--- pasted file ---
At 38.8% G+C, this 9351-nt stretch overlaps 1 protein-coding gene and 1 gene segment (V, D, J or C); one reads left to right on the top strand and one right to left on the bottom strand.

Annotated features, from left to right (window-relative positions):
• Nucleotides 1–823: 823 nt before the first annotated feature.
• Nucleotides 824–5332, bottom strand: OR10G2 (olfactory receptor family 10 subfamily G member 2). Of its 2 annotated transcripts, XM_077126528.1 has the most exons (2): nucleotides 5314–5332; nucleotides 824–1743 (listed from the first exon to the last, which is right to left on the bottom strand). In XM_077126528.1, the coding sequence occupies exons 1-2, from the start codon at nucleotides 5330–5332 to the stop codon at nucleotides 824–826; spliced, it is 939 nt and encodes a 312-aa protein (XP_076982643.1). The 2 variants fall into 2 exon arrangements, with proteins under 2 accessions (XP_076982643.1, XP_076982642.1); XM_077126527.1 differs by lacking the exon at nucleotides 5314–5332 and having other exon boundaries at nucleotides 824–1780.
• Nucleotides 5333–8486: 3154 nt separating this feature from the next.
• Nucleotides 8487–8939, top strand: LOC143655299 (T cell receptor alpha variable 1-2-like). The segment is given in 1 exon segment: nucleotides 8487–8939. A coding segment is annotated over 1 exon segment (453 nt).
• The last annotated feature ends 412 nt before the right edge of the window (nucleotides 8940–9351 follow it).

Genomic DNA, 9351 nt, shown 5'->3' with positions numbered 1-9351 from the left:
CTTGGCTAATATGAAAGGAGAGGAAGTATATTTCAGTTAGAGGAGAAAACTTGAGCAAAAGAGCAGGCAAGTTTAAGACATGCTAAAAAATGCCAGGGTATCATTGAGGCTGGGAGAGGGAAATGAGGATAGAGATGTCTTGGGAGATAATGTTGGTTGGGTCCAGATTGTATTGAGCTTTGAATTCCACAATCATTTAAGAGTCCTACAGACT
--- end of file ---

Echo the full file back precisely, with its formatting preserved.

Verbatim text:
At 38.8% G+C, this 9351-nt stretch overlaps 1 protein-coding gene and 1 gene segment (V, D, J or C); one reads left to right on the top strand and one right to left on the bottom strand.

Annotated features, from left to right (window-relative positions):
• Nucleotides 1–823: 823 nt before the first annotated feature.
• Nucleotides 824–5332, bottom strand: OR10G2 (olfactory receptor family 10 subfamily G member 2). Of its 2 annotated transcripts, XM_077126528.1 has the most exons (2): nucleotides 5314–5332; nucleotides 824–1743 (listed from the first exon to the last, which is right to left on the bottom strand). In XM_077126528.1, the coding sequence occupies exons 1-2, from the start codon at nucleotides 5330–5332 to the stop codon at nucleotides 824–826; spliced, it is 939 nt and encodes a 312-aa protein (XP_076982643.1). The 2 variants fall into 2 exon arrangements, with proteins under 2 accessions (XP_076982643.1, XP_076982642.1); XM_077126527.1 differs by lacking the exon at nucleotides 5314–5332 and having other exon boundaries at nucleotides 824–1780.
• Nucleotides 5333–8486: 3154 nt separating this feature from the next.
• Nucleotides 8487–8939, top strand: LOC143655299 (T cell receptor alpha variable 1-2-like). The segment is given in 1 exon segment: nucleotides 8487–8939. A coding segment is annotated over 1 exon segment (453 nt).
• The last annotated feature ends 412 nt before the right edge of the window (nucleotides 8940–9351 follow it).

Genomic DNA, 9351 nt, shown 5'->3' with positions numbered 1-9351 from the left:
CTTGGCTAATATGAAAGGAGAGGAAGTATATTTCAGTTAGAGGAGAAAACTTGAGCAAAAGAGCAGGCAAGTTTAAGACATGCTAAAAAATGCCAGGGTATCATTGAGGCTGGGAGAGGGAAATGAGGATAGAGATGTCTTGGGAGATAATGTTGGTTGGGTCCAGATTGTATTGAGCTTTGAATTCCACAATCATTTAAGAGTCCTACAGACT